Title: Dandy Gilver and the Proper Treatment of Bloodstains
Author: Catriona McPherson
Page Count: 293 pages
Publisher: Minotaur Books
Genre: historical mystery
Copy for review obtained via my public library
Back Cover Summary:
Welcome to Edinburgh, 1926. Dandy Gilver, a wealthy and witty aristocrat (and sometimes amateur sleuth) receives a letter from Lollie Balfour, who insists that her husband of five years is having her followed and her mail is being steamed open.
The only way for Dandy to help is by pretending to applying for a job as a lady’s maid in Lollie’s house. Dandy gets a crash course from her own maid and arrives at 31 Heriot Row, ready to put all of her detection skills to good use. Why does Mr. Balfour want to get rid of his wife? And can Dandy stay in disguise long enough to evade the villains?
Charming and funny, Dandy Gilver is an irresistible sleuth who is sure to win over mystery lovers everywhere. Readers who can’t get enough of Dorothy L. Sayers, Barbara Pym, and Dorothy Parker will definitely find a new favorite in Catriona McPherson’s smart and original mystery.
Remember how, when I was reviewing the first book in this series (After the Armistice Ball) I commented on how glad I was to have read the first book first? Well, happily enough for me, that wasn’t a requirement for the rest of the series, since I apparently had grabbed this, the fifth book in the series, in one of my library forays.
Having read the first book was helpful because I had met most of the characters already, but the mystery itself definitely stood on its own. Dandy goes undercover as a lady’s maid in order to find out why Lollie Balfour’s husband is acting cray cray and trying to kill her. Everyone who knows Dandy finds the idea of her passing for a second as a servant to be hilarious, and Dandy herself is very honest in her appraisal of her own abilities to pass as a lady’s maid. In fact, the reactions of several members of the Balfour household end up being the key to the whole business. Sometimes it isn’t what a character says, but what isn’t said, that ends up being the biggest clue.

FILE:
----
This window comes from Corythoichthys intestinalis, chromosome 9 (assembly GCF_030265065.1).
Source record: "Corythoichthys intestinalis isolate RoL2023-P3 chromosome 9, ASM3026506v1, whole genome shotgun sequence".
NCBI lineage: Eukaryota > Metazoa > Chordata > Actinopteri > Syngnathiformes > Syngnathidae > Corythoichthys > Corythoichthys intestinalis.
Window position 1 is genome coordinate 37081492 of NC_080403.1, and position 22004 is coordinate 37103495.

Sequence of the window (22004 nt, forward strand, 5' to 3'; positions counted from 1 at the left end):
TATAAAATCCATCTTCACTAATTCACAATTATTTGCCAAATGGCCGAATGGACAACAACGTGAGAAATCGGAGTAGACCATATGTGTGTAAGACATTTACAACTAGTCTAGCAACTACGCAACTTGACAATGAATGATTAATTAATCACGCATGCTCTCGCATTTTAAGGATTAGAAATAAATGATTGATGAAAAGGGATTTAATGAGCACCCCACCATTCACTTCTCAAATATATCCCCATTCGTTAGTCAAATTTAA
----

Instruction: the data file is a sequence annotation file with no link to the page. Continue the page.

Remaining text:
With that said, I did figure out who the bad guy was fairly early on, although I didn’t see the precise details come together until they were revealed in the course of the story. This wasn’t/never is a problem for me- I like to see a plan come together.
The most fascinating (and unexpected) part of this story was definitely the peek into how the lives of servants and workers were different from those of the people you generally read about (wealthy people.) At the same time as the events of this story was a general strike in Britain; Dandy has to consider how her attitudes towards working people were shaped by her and her husband’s social position and finds that meeting these people in the flesh is a lot different from reading about people in the newspapers. The book doesn’t preach, just provides some food for thought, and it’s clear that Dandy leaves the Balfour household with a lot to think about.
All in all, this was another fun venture into this series, and when I went to put my next installment on hold, I made sure to find book number two. I’m looking forward to reading and reviewing all the shenanigans that Dandy gets up to- this is rapidly becoming one of my favorite historical mystery series.